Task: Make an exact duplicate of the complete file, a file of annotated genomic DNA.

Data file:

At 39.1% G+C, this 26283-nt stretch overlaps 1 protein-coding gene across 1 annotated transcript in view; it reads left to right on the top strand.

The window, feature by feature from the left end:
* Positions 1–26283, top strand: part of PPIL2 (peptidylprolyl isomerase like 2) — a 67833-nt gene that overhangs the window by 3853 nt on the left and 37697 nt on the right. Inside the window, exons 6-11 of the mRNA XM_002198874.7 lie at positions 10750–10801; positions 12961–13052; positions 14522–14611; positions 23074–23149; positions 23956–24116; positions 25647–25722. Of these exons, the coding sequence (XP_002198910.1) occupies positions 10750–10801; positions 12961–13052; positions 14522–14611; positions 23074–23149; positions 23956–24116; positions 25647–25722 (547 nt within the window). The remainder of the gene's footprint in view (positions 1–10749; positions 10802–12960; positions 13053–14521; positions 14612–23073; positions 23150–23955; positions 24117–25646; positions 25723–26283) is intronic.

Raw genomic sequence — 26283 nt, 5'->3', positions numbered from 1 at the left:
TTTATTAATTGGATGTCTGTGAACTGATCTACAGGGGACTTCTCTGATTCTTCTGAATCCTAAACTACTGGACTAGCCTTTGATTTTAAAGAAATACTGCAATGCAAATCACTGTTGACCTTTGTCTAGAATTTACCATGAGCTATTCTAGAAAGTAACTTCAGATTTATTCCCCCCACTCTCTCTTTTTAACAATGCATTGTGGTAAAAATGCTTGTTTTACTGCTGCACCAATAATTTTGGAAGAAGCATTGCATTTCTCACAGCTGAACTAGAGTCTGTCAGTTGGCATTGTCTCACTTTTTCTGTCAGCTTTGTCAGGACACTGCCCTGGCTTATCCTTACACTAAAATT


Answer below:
At 39.1% G+C, this 26283-nt stretch overlaps 1 protein-coding gene across 1 annotated transcript in view; it reads left to right on the top strand.

The window, feature by feature from the left end:
* Positions 1–26283, top strand: part of PPIL2 (peptidylprolyl isomerase like 2) — a 67833-nt gene that overhangs the window by 3853 nt on the left and 37697 nt on the right. Inside the window, exons 6-11 of the mRNA XM_002198874.7 lie at positions 10750–10801; positions 12961–13052; positions 14522–14611; positions 23074–23149; positions 23956–24116; positions 25647–25722. Of these exons, the coding sequence (XP_002198910.1) occupies positions 10750–10801; positions 12961–13052; positions 14522–14611; positions 23074–23149; positions 23956–24116; positions 25647–25722 (547 nt within the window). The remainder of the gene's footprint in view (positions 1–10749; positions 10802–12960; positions 13053–14521; positions 14612–23073; positions 23150–23955; positions 24117–25646; positions 25723–26283) is intronic.

Raw genomic sequence — 26283 nt, 5'->3', positions numbered from 1 at the left:
TTTATTAATTGGATGTCTGTGAACTGATCTACAGGGGACTTCTCTGATTCTTCTGAATCCTAAACTACTGGACTAGCCTTTGATTTTAAAGAAATACTGCAATGCAAATCACTGTTGACCTTTGTCTAGAATTTACCATGAGCTATTCTAGAAAGTAACTTCAGATTTATTCCCCCCACTCTCTCTTTTTAACAATGCATTGTGGTAAAAATGCTTGTTTTACTGCTGCACCAATAATTTTGGAAGAAGCATTGCATTTCTCACAGCTGAACTAGAGTCTGTCAGTTGGCATTGTCTCACTTTTTCTGTCAGCTTTGTCAGGACACTGCCCTGGCTTATCCTTACACTAAAATT